The aim of this study was to examine the effect of adding iodine to foods, beverages, condiments, or seasonings, other than salt, on iodine nutrition status and health‐related outcomes in all populations.
Many people around the world do not consume enough iodine. This is a problem because iodine is important for normal childhood growth and brain development, and for ensuring a healthy adult population. Inadequate intake of iodine can lead to health problems, such as intellectual disability and goitre (enlargement of the thyroid gland). Currently, the main strategy to increase the amount of iodine consumed in populations recommended by the World Health Organization is adding iodine to salt. However, in some areas where salt is not the major condiment, adding iodine to other foods has also been explored.
Eleven studies captured data on 4317 participants. The type of foods used as vehicle to deliver iodine differed between the studies, and included biscuits, milk, fish sauce, drinking water, yoghurt, fruit drinks, seasoning powder, and infant formula milk.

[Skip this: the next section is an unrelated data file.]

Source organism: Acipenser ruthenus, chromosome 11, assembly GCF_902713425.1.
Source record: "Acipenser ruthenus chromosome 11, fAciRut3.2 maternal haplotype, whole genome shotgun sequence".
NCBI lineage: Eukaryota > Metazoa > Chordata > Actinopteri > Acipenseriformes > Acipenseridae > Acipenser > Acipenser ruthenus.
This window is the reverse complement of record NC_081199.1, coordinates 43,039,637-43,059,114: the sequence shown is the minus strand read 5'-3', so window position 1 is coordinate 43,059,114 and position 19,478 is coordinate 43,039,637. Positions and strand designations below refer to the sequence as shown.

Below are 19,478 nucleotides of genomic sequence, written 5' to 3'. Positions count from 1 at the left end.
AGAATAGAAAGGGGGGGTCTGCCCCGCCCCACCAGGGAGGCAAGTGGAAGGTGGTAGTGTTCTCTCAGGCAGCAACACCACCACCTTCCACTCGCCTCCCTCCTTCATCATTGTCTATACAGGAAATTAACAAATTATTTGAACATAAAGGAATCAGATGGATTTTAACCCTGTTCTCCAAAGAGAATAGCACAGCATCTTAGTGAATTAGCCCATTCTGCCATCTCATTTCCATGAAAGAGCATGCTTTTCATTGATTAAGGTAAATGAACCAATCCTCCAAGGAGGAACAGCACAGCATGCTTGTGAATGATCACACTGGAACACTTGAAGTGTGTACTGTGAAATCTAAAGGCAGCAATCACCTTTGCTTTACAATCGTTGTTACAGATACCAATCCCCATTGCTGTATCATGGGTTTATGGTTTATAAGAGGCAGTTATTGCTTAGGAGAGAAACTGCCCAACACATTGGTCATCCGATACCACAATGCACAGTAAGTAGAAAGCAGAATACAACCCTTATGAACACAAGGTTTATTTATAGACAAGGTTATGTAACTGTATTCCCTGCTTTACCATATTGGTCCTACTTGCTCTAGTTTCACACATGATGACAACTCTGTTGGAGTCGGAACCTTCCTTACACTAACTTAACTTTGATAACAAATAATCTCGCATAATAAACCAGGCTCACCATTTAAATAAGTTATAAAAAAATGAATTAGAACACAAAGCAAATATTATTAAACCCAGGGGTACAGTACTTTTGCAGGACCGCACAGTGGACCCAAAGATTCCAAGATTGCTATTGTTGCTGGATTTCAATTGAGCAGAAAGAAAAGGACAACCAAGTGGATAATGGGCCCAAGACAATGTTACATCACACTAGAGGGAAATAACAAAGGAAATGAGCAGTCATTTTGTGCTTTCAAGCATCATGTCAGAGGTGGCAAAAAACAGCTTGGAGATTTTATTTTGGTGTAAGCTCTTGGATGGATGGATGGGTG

Lead author Dr Jacqui Webster, from the University of New South Wales, Australia explains; overall, the findings suggest that iodine fortification of foods other than salt is effective in terms of increasing urinary iodine concentration. However, there was insufficient evidence to demonstrate the effects of the intervention on goitre prevalence, physical development measures, or any adverse effects. Whilst the review suggests that other foods could potentially be used as a vehicle for fortification, additional adequately powered, high quality studies on the effects of iodine fortification of foods on important outcomes, would be useful.
Read the review here
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